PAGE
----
As polarizing as it is, students from both sides agree immigration law needs reform

Central+American+migrants+heading+for+the+United+States+as+seen+on+Oct.+21%2C+2018+in+Ciudad+Hidalgo%2C+Mexico.+Students+are+considering+immigration+issues+before+the+midterm+elections.
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As polarizing as it is, students from both sides agree immigration law needs reform

Central American migrants heading for the United States as seen on Oct. 21, 2018 in Ciudad Hidalgo, Mexico. Students are considering immigration issues before the midterm elections.

Central American migrants heading for the United States as seen on Oct. 21, 2018 in Ciudad Hidalgo, Mexico. Students are considering immigration issues before the midterm elections.

Source: Rafael Victorio/DPA/Abaca Press/TNS

Central American migrants heading for the United States as seen on Oct. 21, 2018 in Ciudad Hidalgo, Mexico. Students are considering immigration issues before the midterm elections.

Source: Rafael Victorio/DPA/Abaca Press/TNS

Source: Rafael Victorio/DPA/Abaca Press/TNS

Central American migrants heading for the United States as seen on Oct. 21, 2018 in Ciudad Hidalgo, Mexico. Students are considering immigration issues before the midterm elections.

Cassidy Wang, Reporter

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Ahead of the November midterm elections, Daily reporters are speaking to voters about issues they’ll take to the polls. In this article, students and Evanston residents take on the complexity of immigration.

Immigration has been a dominant topic during the last few years: from the separation of immigrant children and parents this past summer to the rhetoric surrounding immigrants during the 2016 presidential election — and most recently, President Donald Trump’s remarks on the caravan of Central American migrants heading to the United States.

Trump has focused on the issue at rallies and on Twitter. Early in 2017, he ordered a travel ban from seven predominantly Muslim countries, and has placed other restrictions on immigration since. Talks between the administration and Democrats to reform immigration law, including the Deferred Action for Childhood Arrivals program, broke down earlier this year.

Bienen freshman Johannah Carmona considers immigration to be a major issue that will affect who she votes for in the Nov. 6 midterm elections.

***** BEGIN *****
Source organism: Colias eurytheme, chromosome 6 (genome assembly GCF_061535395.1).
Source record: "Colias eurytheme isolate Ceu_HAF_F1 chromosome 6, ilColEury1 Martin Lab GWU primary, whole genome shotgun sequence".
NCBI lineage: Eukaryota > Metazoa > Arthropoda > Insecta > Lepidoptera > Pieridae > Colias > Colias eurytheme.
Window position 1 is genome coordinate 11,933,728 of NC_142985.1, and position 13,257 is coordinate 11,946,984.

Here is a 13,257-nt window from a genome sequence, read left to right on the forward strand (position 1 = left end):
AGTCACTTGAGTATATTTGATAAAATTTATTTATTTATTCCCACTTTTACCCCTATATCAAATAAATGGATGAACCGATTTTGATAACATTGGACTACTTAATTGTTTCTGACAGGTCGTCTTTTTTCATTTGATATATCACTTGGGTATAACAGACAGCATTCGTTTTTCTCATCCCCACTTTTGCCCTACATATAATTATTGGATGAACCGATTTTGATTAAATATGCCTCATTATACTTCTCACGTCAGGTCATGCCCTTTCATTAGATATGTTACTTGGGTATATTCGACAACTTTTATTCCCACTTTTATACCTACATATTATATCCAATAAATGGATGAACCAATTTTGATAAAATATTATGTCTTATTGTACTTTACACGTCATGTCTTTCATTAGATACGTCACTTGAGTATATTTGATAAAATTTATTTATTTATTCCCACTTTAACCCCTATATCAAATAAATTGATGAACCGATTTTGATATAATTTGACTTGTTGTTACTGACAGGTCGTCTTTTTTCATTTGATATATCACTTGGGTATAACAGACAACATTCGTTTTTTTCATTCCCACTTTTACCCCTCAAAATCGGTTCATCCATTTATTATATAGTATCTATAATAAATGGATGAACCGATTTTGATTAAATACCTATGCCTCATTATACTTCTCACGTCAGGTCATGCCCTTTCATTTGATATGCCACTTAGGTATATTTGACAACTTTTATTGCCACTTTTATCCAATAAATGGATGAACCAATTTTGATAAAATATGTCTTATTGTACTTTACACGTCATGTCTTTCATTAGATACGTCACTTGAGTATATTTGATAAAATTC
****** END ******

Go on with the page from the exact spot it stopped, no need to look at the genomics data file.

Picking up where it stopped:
“My parents were immigrants to America so I wouldn’t even be here if it weren’t for immigrants,” Carmona said. “I think it’s becoming an increasingly important issue and it’s definitely because immigration is in the very definition of America.”

Weinberg junior Dominic Bayer, a former Daily columnist, also said positions on immigration policies will impact the way he votes. Bayer, the secretary of events for College Republicans, said Republicans “have the ideal position on immigration issues for the most part.”

Since his father is an immigrant from Colombia, Bayer understands that immigration is a “force for good” for the United States. Although he believes the vast majority of immigrants come here, work hard and contribute positively to communities, he said borders must be upheld and limitations must be set.

“You need to uphold the rule of law,” Bayer said. “We need to enforce our immigration laws because, if not, you’re kind of sending the message that ‘anything goes.’”

Some policies that Bayer supports include stepping up deportations of criminal immigrants and increasing both border security funding and Immigration and Customs Enforcement’s budget, “which would help counter illegal immigration,” he said.

Bayer said Democrats are “advocating the policy of open borders,” but Evanston resident John Muench said Democrats would rather focus on assisting refugees and asylum seekers.

“It’s a misleading issue, but I think it’s one that’s worked for Trump,” Muench said. “I think people believe that the Democrats just want unlimited borders and I don’t think that’s ever been true.”

However, both Muench and Bayer agree politicians should focus on the issues, rather than inflammatory rhetoric.

Muench said political rhetoric has caused people to have a “very little understanding” of the immigration system. He said key issues — such as asylum and the separation of parents from their children — should motivate people to vote against Republicans, but he worries that voters are only going to focus on the rhetoric used with the subject.

“I’m skeptical because I think that the rhetoric has been more influential than the reality,” Muench said. “The media has fallen into the track of constantly playing on the field that Trump and the Republicans have created rather than creating their own field and focusing on the key issues such as asylum and refugee status.”

For Carmona, immigration only has two sides — for it, or against it. She said the president has “polarized” sides on the topic, which forces people to choose one.

Coming from Texas, which she describes as a “very Republican state,” Carmona finds herself in a different political atmosphere at Northwestern.

“During the most recent presidential election, people around me have had very conservative views, which is very different coming here, where I’m seeing a totally different side of things,” Carmona said. “Seeing both perspectives has really shown me a little bit of both (sides) of the rhetoric.”

Email: cassidywang2022@u.northwestern.edu
Twitter: @cassidyw_

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